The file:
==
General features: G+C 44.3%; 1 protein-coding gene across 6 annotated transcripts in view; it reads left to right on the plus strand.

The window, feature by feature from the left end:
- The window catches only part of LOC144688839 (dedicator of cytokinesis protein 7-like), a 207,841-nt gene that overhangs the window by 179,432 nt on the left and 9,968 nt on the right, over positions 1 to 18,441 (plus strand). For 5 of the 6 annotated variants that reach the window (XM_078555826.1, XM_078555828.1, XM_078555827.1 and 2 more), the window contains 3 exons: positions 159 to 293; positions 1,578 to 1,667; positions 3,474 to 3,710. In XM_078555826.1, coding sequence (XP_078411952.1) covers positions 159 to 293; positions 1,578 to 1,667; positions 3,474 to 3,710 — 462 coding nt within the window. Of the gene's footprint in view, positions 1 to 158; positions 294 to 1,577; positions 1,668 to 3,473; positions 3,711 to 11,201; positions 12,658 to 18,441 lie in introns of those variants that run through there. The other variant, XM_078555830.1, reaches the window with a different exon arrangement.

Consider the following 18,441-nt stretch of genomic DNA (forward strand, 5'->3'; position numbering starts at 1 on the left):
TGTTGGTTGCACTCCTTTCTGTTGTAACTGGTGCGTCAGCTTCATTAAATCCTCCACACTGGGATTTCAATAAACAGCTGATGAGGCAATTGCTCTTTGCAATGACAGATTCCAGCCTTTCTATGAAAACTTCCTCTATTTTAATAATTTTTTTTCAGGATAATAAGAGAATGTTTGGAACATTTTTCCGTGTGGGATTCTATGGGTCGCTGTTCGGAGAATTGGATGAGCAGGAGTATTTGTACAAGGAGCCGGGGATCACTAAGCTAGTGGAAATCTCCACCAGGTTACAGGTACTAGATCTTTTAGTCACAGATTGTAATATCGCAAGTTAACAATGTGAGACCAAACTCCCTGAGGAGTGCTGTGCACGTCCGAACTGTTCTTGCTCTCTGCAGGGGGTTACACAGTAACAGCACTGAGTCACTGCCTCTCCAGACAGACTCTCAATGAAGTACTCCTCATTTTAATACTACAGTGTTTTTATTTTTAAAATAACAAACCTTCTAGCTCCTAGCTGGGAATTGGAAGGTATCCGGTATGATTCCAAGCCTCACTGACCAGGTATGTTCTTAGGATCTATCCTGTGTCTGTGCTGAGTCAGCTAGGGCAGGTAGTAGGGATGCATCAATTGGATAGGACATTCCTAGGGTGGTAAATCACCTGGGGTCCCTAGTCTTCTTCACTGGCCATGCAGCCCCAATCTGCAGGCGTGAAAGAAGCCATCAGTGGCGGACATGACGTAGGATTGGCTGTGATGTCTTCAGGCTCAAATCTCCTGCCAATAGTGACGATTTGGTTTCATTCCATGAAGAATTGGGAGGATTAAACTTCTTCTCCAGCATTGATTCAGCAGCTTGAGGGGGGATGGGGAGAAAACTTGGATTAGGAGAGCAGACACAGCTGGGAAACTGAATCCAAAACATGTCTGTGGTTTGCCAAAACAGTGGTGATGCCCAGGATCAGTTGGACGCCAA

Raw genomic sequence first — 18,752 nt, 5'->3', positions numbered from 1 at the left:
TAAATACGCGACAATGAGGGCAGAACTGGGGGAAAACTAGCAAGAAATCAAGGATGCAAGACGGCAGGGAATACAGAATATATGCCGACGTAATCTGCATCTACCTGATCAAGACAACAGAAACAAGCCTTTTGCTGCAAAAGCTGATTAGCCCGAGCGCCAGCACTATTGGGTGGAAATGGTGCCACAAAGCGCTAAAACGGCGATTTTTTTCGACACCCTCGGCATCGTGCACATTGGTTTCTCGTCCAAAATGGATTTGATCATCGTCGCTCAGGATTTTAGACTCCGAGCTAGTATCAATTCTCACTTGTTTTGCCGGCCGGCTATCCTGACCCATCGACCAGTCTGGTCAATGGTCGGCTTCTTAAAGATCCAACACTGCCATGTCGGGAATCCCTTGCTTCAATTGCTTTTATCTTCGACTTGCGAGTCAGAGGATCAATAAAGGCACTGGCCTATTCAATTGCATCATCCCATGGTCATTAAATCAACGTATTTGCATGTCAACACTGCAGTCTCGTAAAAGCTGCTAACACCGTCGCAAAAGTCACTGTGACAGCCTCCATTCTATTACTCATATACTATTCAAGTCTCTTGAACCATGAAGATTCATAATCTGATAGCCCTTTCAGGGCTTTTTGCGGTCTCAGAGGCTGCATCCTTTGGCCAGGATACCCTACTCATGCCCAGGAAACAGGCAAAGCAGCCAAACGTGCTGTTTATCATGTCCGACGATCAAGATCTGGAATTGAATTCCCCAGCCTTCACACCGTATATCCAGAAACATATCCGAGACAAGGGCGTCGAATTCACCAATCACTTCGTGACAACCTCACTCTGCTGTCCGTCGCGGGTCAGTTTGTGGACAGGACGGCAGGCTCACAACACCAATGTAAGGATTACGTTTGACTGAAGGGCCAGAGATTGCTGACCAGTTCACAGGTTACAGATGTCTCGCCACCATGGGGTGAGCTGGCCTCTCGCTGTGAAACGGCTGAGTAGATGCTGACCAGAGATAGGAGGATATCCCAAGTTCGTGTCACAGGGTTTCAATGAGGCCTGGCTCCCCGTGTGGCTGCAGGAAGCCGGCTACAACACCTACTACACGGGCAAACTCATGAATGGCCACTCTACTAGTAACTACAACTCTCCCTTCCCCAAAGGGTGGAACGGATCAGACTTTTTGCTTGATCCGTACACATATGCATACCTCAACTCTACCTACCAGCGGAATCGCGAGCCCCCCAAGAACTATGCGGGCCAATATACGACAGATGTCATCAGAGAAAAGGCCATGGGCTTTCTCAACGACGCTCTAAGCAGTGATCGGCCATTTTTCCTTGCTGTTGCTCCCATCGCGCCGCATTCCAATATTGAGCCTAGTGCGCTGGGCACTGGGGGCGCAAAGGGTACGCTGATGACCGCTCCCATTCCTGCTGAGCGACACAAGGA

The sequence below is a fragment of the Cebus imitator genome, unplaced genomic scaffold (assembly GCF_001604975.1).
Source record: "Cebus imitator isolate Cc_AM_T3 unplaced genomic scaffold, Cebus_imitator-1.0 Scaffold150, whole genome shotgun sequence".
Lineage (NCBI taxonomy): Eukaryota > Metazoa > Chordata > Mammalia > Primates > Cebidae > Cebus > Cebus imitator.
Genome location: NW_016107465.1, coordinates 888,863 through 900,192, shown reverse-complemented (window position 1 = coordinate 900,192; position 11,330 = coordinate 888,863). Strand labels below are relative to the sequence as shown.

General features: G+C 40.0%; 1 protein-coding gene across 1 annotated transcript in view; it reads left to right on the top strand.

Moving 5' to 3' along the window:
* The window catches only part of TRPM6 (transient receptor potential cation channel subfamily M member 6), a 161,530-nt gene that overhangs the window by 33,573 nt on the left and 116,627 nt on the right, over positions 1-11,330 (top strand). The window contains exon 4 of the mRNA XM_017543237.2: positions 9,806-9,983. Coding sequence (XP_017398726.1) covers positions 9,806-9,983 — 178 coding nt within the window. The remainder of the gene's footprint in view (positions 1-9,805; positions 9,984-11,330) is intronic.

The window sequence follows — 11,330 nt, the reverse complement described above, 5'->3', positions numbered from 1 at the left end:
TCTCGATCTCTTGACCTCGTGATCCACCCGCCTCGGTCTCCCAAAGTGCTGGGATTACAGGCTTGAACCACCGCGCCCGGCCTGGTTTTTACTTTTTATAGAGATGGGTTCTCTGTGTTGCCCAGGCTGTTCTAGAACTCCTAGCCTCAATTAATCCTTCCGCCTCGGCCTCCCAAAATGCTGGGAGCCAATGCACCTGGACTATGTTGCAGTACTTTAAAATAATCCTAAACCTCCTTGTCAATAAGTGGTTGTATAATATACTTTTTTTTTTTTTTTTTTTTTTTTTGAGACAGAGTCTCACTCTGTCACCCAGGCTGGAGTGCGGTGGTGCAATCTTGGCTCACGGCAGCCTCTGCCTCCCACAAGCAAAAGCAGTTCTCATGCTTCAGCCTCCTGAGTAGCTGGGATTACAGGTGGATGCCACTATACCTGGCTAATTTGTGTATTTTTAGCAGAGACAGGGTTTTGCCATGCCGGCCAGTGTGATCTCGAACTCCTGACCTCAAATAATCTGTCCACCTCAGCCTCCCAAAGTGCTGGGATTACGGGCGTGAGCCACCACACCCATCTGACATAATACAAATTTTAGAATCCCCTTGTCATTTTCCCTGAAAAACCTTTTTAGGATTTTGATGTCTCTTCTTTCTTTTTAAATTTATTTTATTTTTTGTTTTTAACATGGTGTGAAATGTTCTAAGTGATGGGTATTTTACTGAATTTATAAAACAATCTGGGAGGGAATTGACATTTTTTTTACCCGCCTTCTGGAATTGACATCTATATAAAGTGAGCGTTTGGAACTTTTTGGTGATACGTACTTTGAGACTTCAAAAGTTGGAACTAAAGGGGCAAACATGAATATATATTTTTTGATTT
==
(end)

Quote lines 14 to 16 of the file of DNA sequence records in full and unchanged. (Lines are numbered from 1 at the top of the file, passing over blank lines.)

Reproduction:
* The window catches only part of TRPM6 (transient receptor potential cation channel subfamily M member 6), a 161,530-nt gene that overhangs the window by 33,573 nt on the left and 116,627 nt on the right, over positions 1-11,330 (top strand). The window contains exon 4 of the mRNA XM_017543237.2: positions 9,806-9,983. Coding sequence (XP_017398726.1) covers positions 9,806-9,983 — 178 coding nt within the window. The remainder of the gene's footprint in view (positions 1-9,805; positions 9,984-11,330) is intronic.

The window sequence follows — 11,330 nt, the reverse complement described above, 5'->3', positions numbered from 1 at the left end:
TCTCGATCTCTTGACCTCGTGATCCACCCGCCTCGGTCTCCCAAAGTGCTGGGATTACAGGCTTGAACCACCGCGCCCGGCCTGGTTTTTACTTTTTATAGAGATGGGTTCTCTGTGTTGCCCAGGCTGTTCTAGAACTCCTAGCCTCAATTAATCCTTCCGCCTCGGCCTCCCAAAATGCTGGGAGCCAATGCACCTGGACTATGTTGCAGTACTTTAAAATAATCCTAAACCTCCTTGTCAATAAGTGGTTGTATAATATACTTTTTTTTTTTTTTTTTTTTTTTTTGAGACAGAGTCTCACTCTGTCACCCAGGCTGGAGTGCGGTGGTGCAATCTTGGCTCACGGCAGCCTCTGCCTCCCACAAGCAAAAGCAGTTCTCATGCTTCAGCCTCCTGAGTAGCTGGGATTACAGGTGGATGCCACTATACCTGGCTAATTTGTGTATTTTTAGCAGAGACAGGGTTTTGCCATGCCGGCCAGTGTGATCTCGAACTCCTGACCTCAAATAATCTGTCCACCTCAGCCTCCCAAAGTGCTGGGATTACGGGCGTGAGCCACCACACCCATCTGACATAATACAAATTTTAGAATCCCCTTGTCATTTTCCCTGAAAAACCTTTTTAGGATTTTGATGTCTCTTCTTTCTTTTTAAATTTATTTTATTTTTTGTTTTTAACATGGTGTGAAATGTTCTAAGTGATGGGTATTTTACTGAATTTATAAAACAATCTGGGAGGGAATTGACATTTTTTTTACCCGCCTTCTGGAATTGACATCTATATAAAGTGAGCGTTTGGAACTTTTTGGTGATACGTACTTTGAGACTTCAAAAGTTGGAACTAAAGGGGCAAACATGAATATATATTTTTTGATTT